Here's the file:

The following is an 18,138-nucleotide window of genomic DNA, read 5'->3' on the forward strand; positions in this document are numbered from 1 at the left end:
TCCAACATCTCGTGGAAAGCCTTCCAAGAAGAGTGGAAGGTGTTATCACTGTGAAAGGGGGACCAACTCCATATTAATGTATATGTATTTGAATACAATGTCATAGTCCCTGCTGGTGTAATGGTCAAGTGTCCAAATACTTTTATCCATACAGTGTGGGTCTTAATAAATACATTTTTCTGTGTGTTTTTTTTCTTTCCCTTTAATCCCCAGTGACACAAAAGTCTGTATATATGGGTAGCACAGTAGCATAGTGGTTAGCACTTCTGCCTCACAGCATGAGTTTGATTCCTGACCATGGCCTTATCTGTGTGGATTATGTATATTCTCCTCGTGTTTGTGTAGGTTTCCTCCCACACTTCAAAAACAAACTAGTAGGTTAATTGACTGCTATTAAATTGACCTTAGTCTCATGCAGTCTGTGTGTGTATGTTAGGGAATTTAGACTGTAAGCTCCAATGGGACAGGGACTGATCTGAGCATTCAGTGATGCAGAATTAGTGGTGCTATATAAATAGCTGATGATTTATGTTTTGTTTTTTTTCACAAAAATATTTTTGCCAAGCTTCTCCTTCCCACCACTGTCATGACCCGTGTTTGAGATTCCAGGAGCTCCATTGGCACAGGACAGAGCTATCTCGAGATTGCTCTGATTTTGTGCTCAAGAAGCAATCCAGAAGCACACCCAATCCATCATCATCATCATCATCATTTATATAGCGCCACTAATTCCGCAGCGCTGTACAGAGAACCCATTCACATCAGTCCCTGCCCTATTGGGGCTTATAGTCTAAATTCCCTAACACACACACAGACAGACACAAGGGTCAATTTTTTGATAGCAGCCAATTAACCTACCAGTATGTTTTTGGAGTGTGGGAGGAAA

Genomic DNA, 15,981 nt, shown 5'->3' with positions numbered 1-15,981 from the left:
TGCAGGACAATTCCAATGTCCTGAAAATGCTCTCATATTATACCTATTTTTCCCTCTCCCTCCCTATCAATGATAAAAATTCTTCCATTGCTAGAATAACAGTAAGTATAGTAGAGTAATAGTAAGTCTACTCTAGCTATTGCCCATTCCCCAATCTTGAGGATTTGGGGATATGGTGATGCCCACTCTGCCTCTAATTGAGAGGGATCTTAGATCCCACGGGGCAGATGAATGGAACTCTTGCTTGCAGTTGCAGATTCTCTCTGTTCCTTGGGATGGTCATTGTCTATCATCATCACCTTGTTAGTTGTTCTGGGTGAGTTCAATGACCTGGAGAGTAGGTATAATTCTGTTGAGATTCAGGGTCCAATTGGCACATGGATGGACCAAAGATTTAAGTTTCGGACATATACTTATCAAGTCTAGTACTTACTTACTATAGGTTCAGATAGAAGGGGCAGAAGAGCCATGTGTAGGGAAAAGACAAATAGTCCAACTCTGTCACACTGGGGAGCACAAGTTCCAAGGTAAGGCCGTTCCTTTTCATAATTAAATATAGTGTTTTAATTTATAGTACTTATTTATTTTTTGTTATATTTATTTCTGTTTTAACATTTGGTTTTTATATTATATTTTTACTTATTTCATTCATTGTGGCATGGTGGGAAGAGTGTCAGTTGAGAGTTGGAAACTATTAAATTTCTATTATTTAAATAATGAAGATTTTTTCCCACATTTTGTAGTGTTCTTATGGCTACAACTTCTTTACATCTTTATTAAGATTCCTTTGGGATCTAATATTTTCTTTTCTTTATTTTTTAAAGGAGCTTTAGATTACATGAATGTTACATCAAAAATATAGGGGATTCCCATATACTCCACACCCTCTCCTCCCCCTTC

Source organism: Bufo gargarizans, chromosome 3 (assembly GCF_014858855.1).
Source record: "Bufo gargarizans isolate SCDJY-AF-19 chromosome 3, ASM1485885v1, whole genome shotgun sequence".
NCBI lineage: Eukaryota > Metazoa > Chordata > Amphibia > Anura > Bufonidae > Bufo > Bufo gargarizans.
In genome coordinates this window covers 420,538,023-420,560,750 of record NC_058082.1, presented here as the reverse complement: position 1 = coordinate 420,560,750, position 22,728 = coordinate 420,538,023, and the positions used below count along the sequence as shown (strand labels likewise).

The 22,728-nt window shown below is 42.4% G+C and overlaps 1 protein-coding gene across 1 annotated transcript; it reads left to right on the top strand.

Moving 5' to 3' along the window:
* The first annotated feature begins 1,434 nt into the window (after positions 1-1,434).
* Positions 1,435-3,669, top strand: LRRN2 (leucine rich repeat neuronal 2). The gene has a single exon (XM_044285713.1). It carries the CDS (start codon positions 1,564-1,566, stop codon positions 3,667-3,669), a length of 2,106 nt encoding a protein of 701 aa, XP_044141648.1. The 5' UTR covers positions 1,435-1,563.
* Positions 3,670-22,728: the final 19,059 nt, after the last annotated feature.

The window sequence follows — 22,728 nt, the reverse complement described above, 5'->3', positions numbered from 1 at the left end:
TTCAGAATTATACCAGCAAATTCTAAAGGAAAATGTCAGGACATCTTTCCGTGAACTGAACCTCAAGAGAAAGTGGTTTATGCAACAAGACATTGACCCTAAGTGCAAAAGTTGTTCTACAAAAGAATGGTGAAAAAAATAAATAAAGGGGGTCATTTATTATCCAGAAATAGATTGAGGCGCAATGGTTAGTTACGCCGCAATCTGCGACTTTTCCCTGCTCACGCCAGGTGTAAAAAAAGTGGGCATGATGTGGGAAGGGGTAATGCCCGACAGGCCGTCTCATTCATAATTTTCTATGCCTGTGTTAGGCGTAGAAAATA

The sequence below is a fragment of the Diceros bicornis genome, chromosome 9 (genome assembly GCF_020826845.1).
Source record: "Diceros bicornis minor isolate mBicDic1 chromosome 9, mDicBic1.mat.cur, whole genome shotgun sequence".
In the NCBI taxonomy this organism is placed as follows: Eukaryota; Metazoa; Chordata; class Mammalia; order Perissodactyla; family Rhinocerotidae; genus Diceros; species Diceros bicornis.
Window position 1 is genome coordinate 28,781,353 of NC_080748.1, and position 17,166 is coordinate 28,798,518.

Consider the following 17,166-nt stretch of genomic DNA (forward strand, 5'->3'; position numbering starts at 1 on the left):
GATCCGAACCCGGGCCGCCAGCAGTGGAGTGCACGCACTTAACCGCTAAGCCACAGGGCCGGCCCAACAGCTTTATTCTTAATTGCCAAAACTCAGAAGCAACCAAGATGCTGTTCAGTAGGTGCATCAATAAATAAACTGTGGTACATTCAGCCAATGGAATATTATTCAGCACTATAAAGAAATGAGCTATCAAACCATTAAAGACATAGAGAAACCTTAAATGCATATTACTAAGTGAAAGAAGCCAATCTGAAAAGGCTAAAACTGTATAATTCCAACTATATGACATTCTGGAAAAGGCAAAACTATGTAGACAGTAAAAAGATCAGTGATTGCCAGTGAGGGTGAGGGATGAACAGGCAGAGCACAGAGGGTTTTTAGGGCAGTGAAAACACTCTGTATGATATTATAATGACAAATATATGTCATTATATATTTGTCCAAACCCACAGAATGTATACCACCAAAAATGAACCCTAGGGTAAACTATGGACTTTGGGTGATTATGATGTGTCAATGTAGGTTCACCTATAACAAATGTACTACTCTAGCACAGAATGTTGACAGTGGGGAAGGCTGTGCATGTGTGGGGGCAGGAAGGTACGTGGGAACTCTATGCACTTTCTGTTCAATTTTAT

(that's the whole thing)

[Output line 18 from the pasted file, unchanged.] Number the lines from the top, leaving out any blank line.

In the NCBI taxonomy this organism is placed as follows: Eukaryota; Metazoa; Chordata; class Mammalia; order Perissodactyla; family Rhinocerotidae; genus Diceros; species Diceros bicornis.